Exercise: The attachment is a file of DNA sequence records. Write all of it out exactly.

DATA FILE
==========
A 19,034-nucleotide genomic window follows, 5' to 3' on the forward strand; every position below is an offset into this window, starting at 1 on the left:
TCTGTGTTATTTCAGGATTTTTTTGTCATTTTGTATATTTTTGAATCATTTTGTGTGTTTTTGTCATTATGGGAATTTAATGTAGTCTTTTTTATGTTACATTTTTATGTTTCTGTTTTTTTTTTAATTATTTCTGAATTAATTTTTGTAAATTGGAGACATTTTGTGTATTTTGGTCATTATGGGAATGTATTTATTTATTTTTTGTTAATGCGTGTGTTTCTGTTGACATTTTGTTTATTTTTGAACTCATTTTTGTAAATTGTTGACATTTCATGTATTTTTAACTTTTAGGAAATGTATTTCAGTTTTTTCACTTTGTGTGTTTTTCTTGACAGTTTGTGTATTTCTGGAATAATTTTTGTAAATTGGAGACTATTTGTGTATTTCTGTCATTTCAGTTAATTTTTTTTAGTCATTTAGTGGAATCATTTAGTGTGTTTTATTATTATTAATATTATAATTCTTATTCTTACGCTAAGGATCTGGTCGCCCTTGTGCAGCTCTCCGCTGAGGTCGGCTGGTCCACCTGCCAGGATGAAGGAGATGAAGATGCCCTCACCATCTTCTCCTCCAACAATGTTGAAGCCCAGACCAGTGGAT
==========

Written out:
A 19,034-nucleotide genomic window follows, 5' to 3' on the forward strand; every position below is an offset into this window, starting at 1 on the left:
TCTGTGTTATTTCAGGATTTTTTTGTCATTTTGTATATTTTTGAATCATTTTGTGTGTTTTTGTCATTATGGGAATTTAATGTAGTCTTTTTTATGTTACATTTTTATGTTTCTGTTTTTTTTTTAATTATTTCTGAATTAATTTTTGTAAATTGGAGACATTTTGTGTATTTTGGTCATTATGGGAATGTATTTATTTATTTTTTGTTAATGCGTGTGTTTCTGTTGACATTTTGTTTATTTTTGAACTCATTTTTGTAAATTGTTGACATTTCATGTATTTTTAACTTTTAGGAAATGTATTTCAGTTTTTTCACTTTGTGTGTTTTTCTTGACAGTTTGTGTATTTCTGGAATAATTTTTGTAAATTGGAGACTATTTGTGTATTTCTGTCATTTCAGTTAATTTTTTTTAGTCATTTAGTGGAATCATTTAGTGTGTTTTATTATTATTAATATTATAATTCTTATTCTTACGCTAAGGATCTGGTCGCCCTTGTGCAGCTCTCCGCTGAGGTCGGCTGGTCCACCTGCCAGGATGAAGGAGATGAAGATGCCCTCACCATCTTCTCCTCCAACAATGTTGAAGCCCAGACCAGTGGAT